Canadian oil stocks have fallen afoul of investors seeking to bet on higher crude with the wide price differentials between domestic oil prices and the North American benchmark West Texas Intermediate (WTI) weighing on their financial performance. This has created an opportunity for investors seeking to access outsized returns by bolstering their exposure to crude. One of the most attractive options is light oil producer Whitecap Resources (TSX:WCP), which has lost 41% over the last year compared to WTI only being down by 11%.
Quality oil assets
As of the end of 2018, Whitecap was independently assessed to have net proven and probable reserves of 427 million barrels of oil equivalent, which are 77% weighted to light and medium oil. Those reserves have been determined to have an after-tax net present value of $5.5 billion, or $13.12 per share, which is almost three times greater than Whitecap’s current market value, highlighting the substantial upside available.
Importantly, Whitecap has a proven history of growing its oil production. Full-year 2018 oil output grew by almost 30% year over year to 74,415 barrels daily and was 85% weighted to crude as well as other petroleum liquids. Because of firmer oil, revenue surged by 47% to $1.5 billion, which, along with improved profitability, saw Whitecap report net income of $65 million compared to a $124 million loss in 2017.
That can be attributed to a variety of factors, key being a 7% year-over-year increase in Whitecap’s operating netback to $29.33 per barrel sold. This is one of the highest among its peers operating solely in Canada. The driller’s improved netback can be attributed to higher realized sales prices for oil and natural gas, which offset operating expenses rising by 9% and a 33% increase in transportation costs. Whitecap was also able to boost profitability because of a 16% decrease in general and administrative expenses, which fell to $1.10 per barrel for 2018.
Nonetheless, the company is forecasting that 2019 production will decrease when compared to 2018 to somewhere between 70,000 and 72,000 barrels daily. The main reason for this is the need to reduce capital expenditures, which, at $450 million, will be 13% lower than last year. Whitecap’s decision to reduce spending can be understood in the context of the desire to remain profitable and cash flow positive in the difficult operating environment being witnessed.
This will also help to ensure that sustainability of Whitecap’s dividend payment, which is projected to total $135 million during 2019 with a total payout ratio of 93% if WTI averages US$55 per barrel over the course of the year. The likelihood of the North American benchmark averaging US$55 a barrel or greater is high when it is considered that WTI is currently trading at over US$56 per barrel and likely to rally further because of short-term supply constraints.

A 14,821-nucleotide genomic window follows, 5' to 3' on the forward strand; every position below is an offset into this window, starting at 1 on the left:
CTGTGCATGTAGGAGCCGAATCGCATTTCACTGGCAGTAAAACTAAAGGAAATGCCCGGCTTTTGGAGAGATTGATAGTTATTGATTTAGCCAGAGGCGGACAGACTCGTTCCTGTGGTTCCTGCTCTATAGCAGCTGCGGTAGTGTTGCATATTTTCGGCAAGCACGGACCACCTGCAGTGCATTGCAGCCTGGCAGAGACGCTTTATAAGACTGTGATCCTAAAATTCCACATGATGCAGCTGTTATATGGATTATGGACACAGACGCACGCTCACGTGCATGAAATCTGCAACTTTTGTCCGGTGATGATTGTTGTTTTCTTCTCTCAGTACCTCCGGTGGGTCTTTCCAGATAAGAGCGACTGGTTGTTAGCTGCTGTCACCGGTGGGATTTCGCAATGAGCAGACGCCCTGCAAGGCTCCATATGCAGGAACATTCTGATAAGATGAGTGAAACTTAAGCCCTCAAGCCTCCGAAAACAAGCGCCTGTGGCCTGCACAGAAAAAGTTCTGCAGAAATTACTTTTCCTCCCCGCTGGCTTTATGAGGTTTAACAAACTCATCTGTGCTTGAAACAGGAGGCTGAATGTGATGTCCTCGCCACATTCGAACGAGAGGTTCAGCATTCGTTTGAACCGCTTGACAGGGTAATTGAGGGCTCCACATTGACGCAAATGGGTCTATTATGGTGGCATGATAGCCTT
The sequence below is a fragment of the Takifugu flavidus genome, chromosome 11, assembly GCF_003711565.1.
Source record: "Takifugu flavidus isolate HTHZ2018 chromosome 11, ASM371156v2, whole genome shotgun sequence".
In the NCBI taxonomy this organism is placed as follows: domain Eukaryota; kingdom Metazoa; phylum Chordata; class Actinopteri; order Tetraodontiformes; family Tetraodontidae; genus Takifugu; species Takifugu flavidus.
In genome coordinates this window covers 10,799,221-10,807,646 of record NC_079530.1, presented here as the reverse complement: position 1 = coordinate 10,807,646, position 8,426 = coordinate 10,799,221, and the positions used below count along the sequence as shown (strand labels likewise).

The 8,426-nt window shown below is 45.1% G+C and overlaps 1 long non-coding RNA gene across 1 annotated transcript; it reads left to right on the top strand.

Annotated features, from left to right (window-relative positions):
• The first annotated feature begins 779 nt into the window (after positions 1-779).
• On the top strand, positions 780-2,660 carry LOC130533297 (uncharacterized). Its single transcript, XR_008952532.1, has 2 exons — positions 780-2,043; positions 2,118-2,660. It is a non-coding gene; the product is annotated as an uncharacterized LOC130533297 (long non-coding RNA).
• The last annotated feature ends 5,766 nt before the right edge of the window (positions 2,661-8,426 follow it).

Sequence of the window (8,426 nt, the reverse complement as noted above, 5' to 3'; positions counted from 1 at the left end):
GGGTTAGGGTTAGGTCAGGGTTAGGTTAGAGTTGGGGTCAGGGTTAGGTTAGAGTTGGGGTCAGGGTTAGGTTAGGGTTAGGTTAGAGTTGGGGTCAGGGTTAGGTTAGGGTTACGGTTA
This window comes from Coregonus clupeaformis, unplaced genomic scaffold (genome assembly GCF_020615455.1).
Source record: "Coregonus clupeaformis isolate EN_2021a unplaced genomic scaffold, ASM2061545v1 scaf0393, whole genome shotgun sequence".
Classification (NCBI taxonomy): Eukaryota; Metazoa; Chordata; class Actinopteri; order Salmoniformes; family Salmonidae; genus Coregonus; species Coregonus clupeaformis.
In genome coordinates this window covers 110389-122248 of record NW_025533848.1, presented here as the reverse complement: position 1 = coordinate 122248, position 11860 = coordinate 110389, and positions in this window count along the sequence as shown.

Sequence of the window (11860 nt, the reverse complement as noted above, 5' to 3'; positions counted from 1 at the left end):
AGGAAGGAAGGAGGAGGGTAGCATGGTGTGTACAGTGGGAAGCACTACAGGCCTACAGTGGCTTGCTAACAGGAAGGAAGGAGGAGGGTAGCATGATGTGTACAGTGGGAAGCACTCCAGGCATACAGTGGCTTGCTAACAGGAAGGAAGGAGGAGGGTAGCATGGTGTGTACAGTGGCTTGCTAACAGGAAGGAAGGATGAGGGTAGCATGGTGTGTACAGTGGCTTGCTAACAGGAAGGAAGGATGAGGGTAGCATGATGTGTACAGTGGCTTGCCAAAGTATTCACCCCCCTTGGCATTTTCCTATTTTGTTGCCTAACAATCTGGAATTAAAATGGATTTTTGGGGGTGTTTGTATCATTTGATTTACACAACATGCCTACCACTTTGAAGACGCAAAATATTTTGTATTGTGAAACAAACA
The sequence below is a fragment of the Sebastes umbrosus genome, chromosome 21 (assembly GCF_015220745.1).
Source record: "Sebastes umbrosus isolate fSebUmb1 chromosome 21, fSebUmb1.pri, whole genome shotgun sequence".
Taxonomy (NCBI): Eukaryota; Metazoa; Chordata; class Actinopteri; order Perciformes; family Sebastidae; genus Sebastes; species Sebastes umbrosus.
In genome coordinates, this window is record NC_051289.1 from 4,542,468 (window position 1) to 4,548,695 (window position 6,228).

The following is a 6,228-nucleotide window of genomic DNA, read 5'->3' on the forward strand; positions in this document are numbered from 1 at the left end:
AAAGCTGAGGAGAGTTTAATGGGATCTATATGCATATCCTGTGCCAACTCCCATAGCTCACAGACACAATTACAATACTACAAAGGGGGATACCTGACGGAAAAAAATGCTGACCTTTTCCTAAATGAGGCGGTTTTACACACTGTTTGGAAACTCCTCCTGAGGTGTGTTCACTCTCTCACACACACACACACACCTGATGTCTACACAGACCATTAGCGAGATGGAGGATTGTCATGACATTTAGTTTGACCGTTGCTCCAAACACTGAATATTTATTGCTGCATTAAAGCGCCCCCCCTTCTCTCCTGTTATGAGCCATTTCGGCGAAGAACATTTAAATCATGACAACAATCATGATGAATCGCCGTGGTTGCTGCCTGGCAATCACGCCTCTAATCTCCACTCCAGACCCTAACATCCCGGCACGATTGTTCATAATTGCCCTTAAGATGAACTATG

It should also be noted that because of Whitecap’s judicious use of debt, including targeting debt of 1.6 times funds flow for 2019, Whitecap has far more financial flexibility than many of its debt-laden peers. For this reason, the company has been able to continue making dividend payments, unlike many of its larger upstream peers, although that current monthly payment is less than half of the dividend paid in 2015. Despite that significant decrease, Whitecap’s dividend still yields a very attractive 7% further enhancing the driller’s appeal as a play on higher oil.
While Whitecap has been gradually winding down its commodity hedges to enhance its ability to benefit from higher oil, 42% of its 2019 production is still hedged. That protects it from any further downside caused by lower oil while helping to minimize hedging losses should crude spike significantly and rise above the average oil price locked in by Whitecap.
Why buy Whitecap?
The driller appears very attractively valued when it is considered that it is trading at a deep discount to the net present value of its oil reserves. When this is considered in conjunction with its low decline rates in its wells, considerable exploration upside, diversified oil production, which is predominantly weighted to crude, and a juicy 7% dividend yield, it ranks as one of the best means of playing higher oil.
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Fool contributor Matt Smith has no position in any of the stocks mentioned.